Bishop’s Letter: August 2022

Gifts and Blessings received at the Lambeth Conference: 26 July – 8 August 2022

In the Letter for July, looking ahead to the Lambeth Conference, I identified five things that I was looking forward to.  Were those hopes and anticipations realised?   Well …

Most of all, it was a stupendous event, massive in the logistical and administrative demands, deeply impressive in the hospitality shown by the Archbishop of Canterbury and Mrs Welby as hosts, and both joyful and moving in the fellowship between bishops, spouses, and cultures supported by a team of interpreters working in nine languages.  In terms of my own hopes, they were realised (and challenged) in a variety of ways.

Hearing the stories of other bishops, particularly from Africa and Asia, was indeed to enter another world.  I met bishops who are peace-makers, peace-keepers, or mediators; bishops at daily risk from perils almost as acute as those described by St Paul in his second letter to Corinth; bishops whose dioceses are so large that they travel hundreds of miles, getting to see individual clergy and parishes perhaps once a year; bishops who are prophets; bishops who have to raise every pound and penny to enable their ministry and to allow their churches to live.  All of them are deeply courageous and faithful.  For many of them, the journey to Canterbury was a massive undertaking, and simply to sit with them was a blessing.

What was discussed?  Mission and Evangelism; Safe Church; Anglican Identity; Reconciliation; Human Dignity; Christian Unity; Inter Faith Relations; Discipleship; Environment and Sustainable Development; Science and Faith. On each of these there was a ‘Lambeth Call’, which contained a link to Scripture, a template for action, and further emerging developments.  The texts of the Calls are available on the Lambeth Conference website at Lambeth-Calls-July-2022.pdf (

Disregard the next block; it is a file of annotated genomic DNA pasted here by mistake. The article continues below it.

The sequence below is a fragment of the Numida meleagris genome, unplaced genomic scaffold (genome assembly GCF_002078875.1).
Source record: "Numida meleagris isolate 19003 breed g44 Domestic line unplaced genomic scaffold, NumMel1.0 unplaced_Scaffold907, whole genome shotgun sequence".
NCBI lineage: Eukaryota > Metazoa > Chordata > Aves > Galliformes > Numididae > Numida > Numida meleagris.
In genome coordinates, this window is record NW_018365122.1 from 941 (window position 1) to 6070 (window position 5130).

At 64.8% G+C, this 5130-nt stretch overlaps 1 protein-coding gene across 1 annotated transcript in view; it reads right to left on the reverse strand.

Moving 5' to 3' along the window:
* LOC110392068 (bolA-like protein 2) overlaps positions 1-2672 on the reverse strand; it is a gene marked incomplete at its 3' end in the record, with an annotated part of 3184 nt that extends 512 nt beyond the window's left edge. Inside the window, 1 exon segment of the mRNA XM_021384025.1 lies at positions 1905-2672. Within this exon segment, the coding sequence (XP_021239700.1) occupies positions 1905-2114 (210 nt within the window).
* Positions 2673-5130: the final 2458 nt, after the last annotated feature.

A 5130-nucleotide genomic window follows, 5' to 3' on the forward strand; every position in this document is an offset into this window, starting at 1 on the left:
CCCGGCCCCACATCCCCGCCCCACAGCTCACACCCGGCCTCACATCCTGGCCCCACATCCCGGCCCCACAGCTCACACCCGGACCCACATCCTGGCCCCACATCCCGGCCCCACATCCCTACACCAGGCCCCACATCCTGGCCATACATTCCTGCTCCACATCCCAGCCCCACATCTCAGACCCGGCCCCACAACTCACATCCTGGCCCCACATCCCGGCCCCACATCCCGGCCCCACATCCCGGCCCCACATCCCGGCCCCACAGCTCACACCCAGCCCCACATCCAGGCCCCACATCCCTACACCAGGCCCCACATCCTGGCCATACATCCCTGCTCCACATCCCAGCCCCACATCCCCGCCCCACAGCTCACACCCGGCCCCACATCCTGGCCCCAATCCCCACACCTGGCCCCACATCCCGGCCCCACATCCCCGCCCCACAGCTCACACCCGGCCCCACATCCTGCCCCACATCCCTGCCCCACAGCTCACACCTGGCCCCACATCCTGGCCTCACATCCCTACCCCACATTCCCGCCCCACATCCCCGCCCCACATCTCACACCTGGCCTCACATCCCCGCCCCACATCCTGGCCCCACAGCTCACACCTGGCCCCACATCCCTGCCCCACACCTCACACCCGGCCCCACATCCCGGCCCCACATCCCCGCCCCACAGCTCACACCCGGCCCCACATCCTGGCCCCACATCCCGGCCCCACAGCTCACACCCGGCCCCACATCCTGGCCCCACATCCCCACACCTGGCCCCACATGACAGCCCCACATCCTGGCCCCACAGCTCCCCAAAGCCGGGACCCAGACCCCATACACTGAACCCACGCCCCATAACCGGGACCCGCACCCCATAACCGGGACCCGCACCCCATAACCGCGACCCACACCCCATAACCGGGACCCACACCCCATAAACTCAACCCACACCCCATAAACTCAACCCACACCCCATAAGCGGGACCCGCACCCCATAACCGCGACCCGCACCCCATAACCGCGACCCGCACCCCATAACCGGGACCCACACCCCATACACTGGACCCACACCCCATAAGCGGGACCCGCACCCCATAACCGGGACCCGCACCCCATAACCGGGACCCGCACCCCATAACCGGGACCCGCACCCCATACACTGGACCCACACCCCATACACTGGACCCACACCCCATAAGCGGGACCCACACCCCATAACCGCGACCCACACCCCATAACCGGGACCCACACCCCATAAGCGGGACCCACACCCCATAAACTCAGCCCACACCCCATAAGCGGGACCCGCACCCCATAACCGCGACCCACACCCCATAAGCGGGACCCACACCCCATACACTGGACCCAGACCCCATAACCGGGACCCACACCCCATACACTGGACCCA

The study of the First Letter of Peter was led by Archbishop Justin himself, with an exposition at the beginning of each day.  It is not an easy text in some respects, but the historical context and setting were worked through, and its message of faithfulness in the midst of the world’s challenges was very apparent in its applicability to our own day.

The same was true of the difficult, and widely reported, issue of human relationships within the Call on Dignity.  It is in this area that different cultural perspectives become very apparent, and the sheer breadth of our Communion inevitably brings with it a range of views.  The Conference retained the traditional understanding of marriage as between a man and a woman, as expressed at the Conference of 1998, but it was also made clear that certain Provinces within the Anglican Communion have, after lengthy prayer and reflection and care, accepted and blessed same-sex marriage, and that it is not for the Archbishop of Canterbury to bring sanctions against those Provinces.  A letter and an address from the Archbishop of Canterbury (Letter from the Archbishop of Canterbury to the Bishops of the Anglican Communion | The Archbishop of Canterbury; and Lambeth Call on Human Dignity: Read Archbishop Justin’s remarks | The Archbishop of Canterbury) were very helpful, particularly in noting that different Provinces face different contexts for mission, and in emphasising that disagreement on this matter cannot and must not prevent us from continuing to be in fellowship and to walk with love and respect together.  The Conference felt able to express support for this, which will eventually be reflected in the finalised text of the Call, and it is a perspective which allows the Church of England to continue its work on Living in Love and Faith (LLF).  This is the task to which the Church of England’s College of Bishops will give much time over this autumn.  For my part, in this Diocese of Sodor and Man, I am grateful for all the time and care that we have given to LLF, and I remain committed to taking it forward in a spirit of care and respect for one another and with recognition of our individual perspectives and experiences.

I spent much time speaking of the Isle of Man and of our diocese in conversation with other bishops, and will look now to strengthen those relationships, including investigating possibilities for twinning or partnering with dioceses elsewhere in the world – places, perhaps, that have something in common with us, but whose geographical and cultural setting is very different.  In this way, we can continue to contribute to the life of the global and universal Church, learning from one another through the gift of our shared but different experience of belonging to the Anglican Communion.

Deo Gratias: thanks be to God.

With prayers for us all

+ Peter